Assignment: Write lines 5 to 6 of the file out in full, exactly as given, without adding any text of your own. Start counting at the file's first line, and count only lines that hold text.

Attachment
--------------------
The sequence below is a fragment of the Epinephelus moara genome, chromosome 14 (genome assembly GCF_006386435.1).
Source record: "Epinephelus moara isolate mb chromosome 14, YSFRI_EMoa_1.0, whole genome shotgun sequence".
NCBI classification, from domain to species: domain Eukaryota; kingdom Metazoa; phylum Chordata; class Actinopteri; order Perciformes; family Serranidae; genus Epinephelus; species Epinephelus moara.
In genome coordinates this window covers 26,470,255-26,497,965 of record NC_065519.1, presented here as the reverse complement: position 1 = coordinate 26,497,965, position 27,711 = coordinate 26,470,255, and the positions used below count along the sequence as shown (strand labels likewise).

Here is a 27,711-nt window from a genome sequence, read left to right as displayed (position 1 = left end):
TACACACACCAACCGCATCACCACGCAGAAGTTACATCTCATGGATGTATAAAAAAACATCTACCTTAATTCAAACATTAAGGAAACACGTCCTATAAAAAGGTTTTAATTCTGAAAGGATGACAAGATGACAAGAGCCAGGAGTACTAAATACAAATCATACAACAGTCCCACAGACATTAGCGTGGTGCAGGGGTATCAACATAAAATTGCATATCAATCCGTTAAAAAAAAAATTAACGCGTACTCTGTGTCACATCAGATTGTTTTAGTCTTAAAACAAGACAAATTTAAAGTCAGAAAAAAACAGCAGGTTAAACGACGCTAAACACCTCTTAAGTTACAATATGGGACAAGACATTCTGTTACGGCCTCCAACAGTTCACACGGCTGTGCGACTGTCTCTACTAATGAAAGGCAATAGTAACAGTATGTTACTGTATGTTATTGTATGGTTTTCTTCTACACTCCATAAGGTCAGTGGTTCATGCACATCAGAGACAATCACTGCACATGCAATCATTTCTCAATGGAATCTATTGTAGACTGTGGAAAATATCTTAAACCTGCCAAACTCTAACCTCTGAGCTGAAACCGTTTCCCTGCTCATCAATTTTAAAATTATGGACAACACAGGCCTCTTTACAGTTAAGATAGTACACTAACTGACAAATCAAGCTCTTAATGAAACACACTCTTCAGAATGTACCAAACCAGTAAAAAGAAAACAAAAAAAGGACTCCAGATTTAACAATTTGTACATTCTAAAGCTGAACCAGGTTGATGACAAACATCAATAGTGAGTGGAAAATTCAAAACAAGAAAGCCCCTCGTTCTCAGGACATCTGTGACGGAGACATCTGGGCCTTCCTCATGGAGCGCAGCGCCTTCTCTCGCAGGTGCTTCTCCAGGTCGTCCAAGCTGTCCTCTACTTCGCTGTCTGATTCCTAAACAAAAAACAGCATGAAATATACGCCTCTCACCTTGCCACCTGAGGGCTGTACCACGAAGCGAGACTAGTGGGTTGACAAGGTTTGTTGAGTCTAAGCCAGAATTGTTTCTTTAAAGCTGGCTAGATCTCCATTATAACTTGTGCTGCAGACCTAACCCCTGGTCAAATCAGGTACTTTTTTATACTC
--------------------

Here is a 27,711-nt window from a genome sequence, read left to right as displayed (position 1 = left end):
TACACACACCAACCGCATCACCACGCAGAAGTTACATCTCATGGATGTATAAAAAAACATCTACCTTAATTCAAACATTAAGGAAACACGTCCTATAAAAAGGTTTTAATTCTGAAAGGATGACAAGATGACAAGAGCCAGGAGTACTAAATACAAATCATACAACAGTCCCACAGACATTAGCGTGGTGCAGGGGTATCAACATAAAATTGCATATCAATCCGTTAAAAAAAAAATTAACGCGTACTCTGTGTCACATCAGATTGTTTTAGTCTTAAAACAAGACAAATTTAAAGTCAGAAAAAAACAGCAGGTTAAACGACGCTAAACACCTCTTAAGTTACAATATGGGACAAGACATTCTGTTACGGCCTCCAACAGTTCACACGGCTGTGCGACTGTCTCTACTAATGAAAGGCAATAGTAACAGTATGTTACTGTATGTTATTGTATGGTTTTCTTCTACACTCCATAAGGTCAGTGGTTCATGCACATCAGAGACAATCACTGCACATGCAATCATTTCTCAATGGAATCTATTGTAGACTGTGGAAAATATCTTAAACCTGCCAAACTCTAACCTCTGAGCTGAAACCGTTTCCCTGCTCATCAATTTTAAAATTATGGACAACACAGGCCTCTTTACAGTTAAGATAGTACACTAACTGACAAATCAAGCTCTTAATGAAACACACTCTTCAGAATGTACCAAACCAGTAAAAAGAAAACAAAAAAAGGACTCCAGATTTAACAATTTGTACATTCTAAAGCTGAACCAGGTTGATGACAAACATCAATAGTGAGTGGAAAATTCAAAACAAGAAAGCCCCTCGTTCTCAGGACATCTGTGACGGAGACATCTGGGCCTTCCTCATGGAGCGCAGCGCCTTCTCTCGCAGGTGCTTCTCCAGGTCGTCCAAGCTGTCCTCTACTTCGCTGTCTGATTCCTAAACAAAAAACAGCATGAAATATACGCCTCTCACCTTGCCACCTGAGGGCTGTACCACGAAGCGAGACTAGTGGGTTGACAAGGTTTGTTGAGTCTAAGCCAGAATTGTTTCTTTAAAGCTGGCTAGATCTCCATTATAACTTGTGCTGCAGACCTAACCCCTGGTCAAATCAGGTACTTTTTTATACTC